Cosmetologist[edit]

Cosmetologists are trained and licensed to perform cosmetic treatments to the hair, skin, and nails.[2] This can be expanded into multiple parts including cutting and chemically treating hair, chemical hair removal, fashion trends, wigs, nails and skin care, skin and hair analysis; relaxation techniques including head, neck, scalp, hand and feet basic massage and aroma therapies; plus ability to expertly apply makeup applications to cover or promote and can expand into further specialties such as reflexology; theatrical applications; cosmetics and others as listed below.

Hair color specialist[edit]

A hair color specialist, or hair colorist, specializes in the modification of natural hair color utilizing various application methods while using a colorant product from a professional company. In the US, some colorists are qualified through the American Board of Certified Hair Colorists. This designation is used to recognize colorists that have a greater level of competency in the industry through a written exam and a practical exam. A hair color specialist's duties might include, but are not limited to, basic color applications, like covering grey, and lightening or darkening natural hair color. A color specialist is also able to perform corrective color applications and create special effects using foiling techniques or any other advanced color application methods.[citation needed]

Shampoo technician[edit]

A shampoo technician shampoos and conditions a client's hair in preparation for the hair stylist. This is generally an apprentice position and a first step for many just out of cosmetology school.[citation needed]

Aesthetician[edit]

Aestheticians are licensed professionals who are experts in maintaining and improving skin.[3] An aesthetician's general scope of practice is limited to the epidermis (the outer layer of skin).[4]Aestheticians work in many different environments such as salons, medi-spas, day spas, skin care clinics, and private practices. Aestheticians may also specialize in treatments such as microdermabrasion, microcurrent (also known as non-surgical "face lifts"), cosmetic electrotherapy treatments (galvanic current, high frequency), LED (light-emitting diode) treatments, ultrasound/ultrasonic (low level), and mechanical massage (vacuum and g8 vibratory).[5][6]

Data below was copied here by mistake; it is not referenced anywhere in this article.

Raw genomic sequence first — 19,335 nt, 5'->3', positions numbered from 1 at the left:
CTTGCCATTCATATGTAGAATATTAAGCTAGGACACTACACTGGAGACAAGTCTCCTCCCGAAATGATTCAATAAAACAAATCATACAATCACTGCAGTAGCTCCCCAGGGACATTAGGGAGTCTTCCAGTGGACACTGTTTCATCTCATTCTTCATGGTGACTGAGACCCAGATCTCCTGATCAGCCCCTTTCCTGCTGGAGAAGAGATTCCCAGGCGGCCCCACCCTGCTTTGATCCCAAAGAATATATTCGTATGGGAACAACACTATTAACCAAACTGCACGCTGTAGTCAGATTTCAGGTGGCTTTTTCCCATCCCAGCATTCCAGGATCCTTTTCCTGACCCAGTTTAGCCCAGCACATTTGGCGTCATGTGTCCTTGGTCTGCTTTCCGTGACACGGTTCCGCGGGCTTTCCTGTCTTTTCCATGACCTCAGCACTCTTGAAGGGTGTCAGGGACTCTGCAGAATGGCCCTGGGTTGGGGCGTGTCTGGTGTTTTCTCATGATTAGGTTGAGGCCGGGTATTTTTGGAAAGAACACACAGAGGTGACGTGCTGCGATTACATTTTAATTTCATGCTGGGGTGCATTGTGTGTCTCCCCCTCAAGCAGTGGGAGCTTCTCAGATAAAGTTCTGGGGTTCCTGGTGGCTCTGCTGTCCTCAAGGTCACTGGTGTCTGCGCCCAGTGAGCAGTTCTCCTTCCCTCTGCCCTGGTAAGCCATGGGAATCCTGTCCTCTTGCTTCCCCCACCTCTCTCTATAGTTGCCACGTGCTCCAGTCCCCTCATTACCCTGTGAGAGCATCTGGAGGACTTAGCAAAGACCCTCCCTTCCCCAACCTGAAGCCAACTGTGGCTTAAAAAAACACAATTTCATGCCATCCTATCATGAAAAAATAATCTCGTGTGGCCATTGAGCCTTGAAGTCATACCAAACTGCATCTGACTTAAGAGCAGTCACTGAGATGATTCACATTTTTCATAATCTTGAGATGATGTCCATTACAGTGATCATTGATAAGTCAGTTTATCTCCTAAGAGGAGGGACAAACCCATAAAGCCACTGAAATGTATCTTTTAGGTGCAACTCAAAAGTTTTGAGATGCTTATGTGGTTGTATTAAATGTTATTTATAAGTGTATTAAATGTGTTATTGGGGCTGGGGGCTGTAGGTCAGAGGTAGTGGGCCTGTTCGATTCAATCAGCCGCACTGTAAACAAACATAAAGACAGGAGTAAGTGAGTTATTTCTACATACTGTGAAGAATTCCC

An aesthetician may undergo special training for treatments such as laser hair removal, permanent makeup application, light chemical peels, eyelash extensions, and electrology. In the US, aestheticians must be licensed in the state in which they are working and are governed by the cosmetology board requirements of that state. Aestheticians must complete a minimum 260–1500 hours of training and pass both a written and hands-on exam in order to be licensed in a given state.[7] UtahVirginia and Washington are the only states at this time to adopt the Master Esthetician License.[8] Additional post graduate training is sometimes required when specializing in areas such as medical esthetics (working in a doctor's office). Aestheticians work under a dermatologist’s supervision only when employed by the dermatologist's practice. Aestheticians treat a wide variety of skin issues that are cosmetic in nature, such as mild acnehyperpigmentation, and aging skin; therefore, clients with skin disease and disorders are referred to a dermatologist or other medical professional. Aestheticians are also referred to as beauticians within North America.[9]